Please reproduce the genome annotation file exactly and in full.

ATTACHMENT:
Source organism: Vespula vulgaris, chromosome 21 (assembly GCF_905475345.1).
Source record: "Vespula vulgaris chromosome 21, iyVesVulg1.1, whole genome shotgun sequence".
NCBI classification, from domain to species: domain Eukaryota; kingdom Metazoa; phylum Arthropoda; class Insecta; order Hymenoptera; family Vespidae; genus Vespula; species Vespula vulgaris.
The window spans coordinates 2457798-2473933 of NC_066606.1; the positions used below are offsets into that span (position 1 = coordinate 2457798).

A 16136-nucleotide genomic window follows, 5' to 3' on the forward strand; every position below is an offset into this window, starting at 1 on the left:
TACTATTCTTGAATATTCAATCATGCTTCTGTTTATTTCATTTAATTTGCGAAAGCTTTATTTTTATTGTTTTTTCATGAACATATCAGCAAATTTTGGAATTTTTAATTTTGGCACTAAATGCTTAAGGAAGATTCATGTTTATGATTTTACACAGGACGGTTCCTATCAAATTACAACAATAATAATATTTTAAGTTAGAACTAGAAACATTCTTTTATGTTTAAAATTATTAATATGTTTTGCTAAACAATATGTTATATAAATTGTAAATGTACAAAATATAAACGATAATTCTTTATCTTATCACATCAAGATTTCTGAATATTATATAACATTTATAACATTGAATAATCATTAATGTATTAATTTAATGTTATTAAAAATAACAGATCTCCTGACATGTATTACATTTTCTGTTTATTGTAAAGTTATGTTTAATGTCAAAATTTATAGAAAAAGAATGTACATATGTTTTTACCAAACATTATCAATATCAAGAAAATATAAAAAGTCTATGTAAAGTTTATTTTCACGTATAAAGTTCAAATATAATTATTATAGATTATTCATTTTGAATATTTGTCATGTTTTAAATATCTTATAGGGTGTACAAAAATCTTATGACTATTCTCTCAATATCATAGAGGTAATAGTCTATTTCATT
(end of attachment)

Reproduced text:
Source organism: Vespula vulgaris, chromosome 21 (assembly GCF_905475345.1).
Source record: "Vespula vulgaris chromosome 21, iyVesVulg1.1, whole genome shotgun sequence".
NCBI classification, from domain to species: domain Eukaryota; kingdom Metazoa; phylum Arthropoda; class Insecta; order Hymenoptera; family Vespidae; genus Vespula; species Vespula vulgaris.
The window spans coordinates 2457798-2473933 of NC_066606.1; the positions used below are offsets into that span (position 1 = coordinate 2457798).

A 16136-nucleotide genomic window follows, 5' to 3' on the forward strand; every position below is an offset into this window, starting at 1 on the left:
TACTATTCTTGAATATTCAATCATGCTTCTGTTTATTTCATTTAATTTGCGAAAGCTTTATTTTTATTGTTTTTTCATGAACATATCAGCAAATTTTGGAATTTTTAATTTTGGCACTAAATGCTTAAGGAAGATTCATGTTTATGATTTTACACAGGACGGTTCCTATCAAATTACAACAATAATAATATTTTAAGTTAGAACTAGAAACATTCTTTTATGTTTAAAATTATTAATATGTTTTGCTAAACAATATGTTATATAAATTGTAAATGTACAAAATATAAACGATAATTCTTTATCTTATCACATCAAGATTTCTGAATATTATATAACATTTATAACATTGAATAATCATTAATGTATTAATTTAATGTTATTAAAAATAACAGATCTCCTGACATGTATTACATTTTCTGTTTATTGTAAAGTTATGTTTAATGTCAAAATTTATAGAAAAAGAATGTACATATGTTTTTACCAAACATTATCAATATCAAGAAAATATAAAAAGTCTATGTAAAGTTTATTTTCACGTATAAAGTTCAAATATAATTATTATAGATTATTCATTTTGAATATTTGTCATGTTTTAAATATCTTATAGGGTGTACAAAAATCTTATGACTATTCTCTCAATATCATAGAGGTAATAGTCTATTTCATT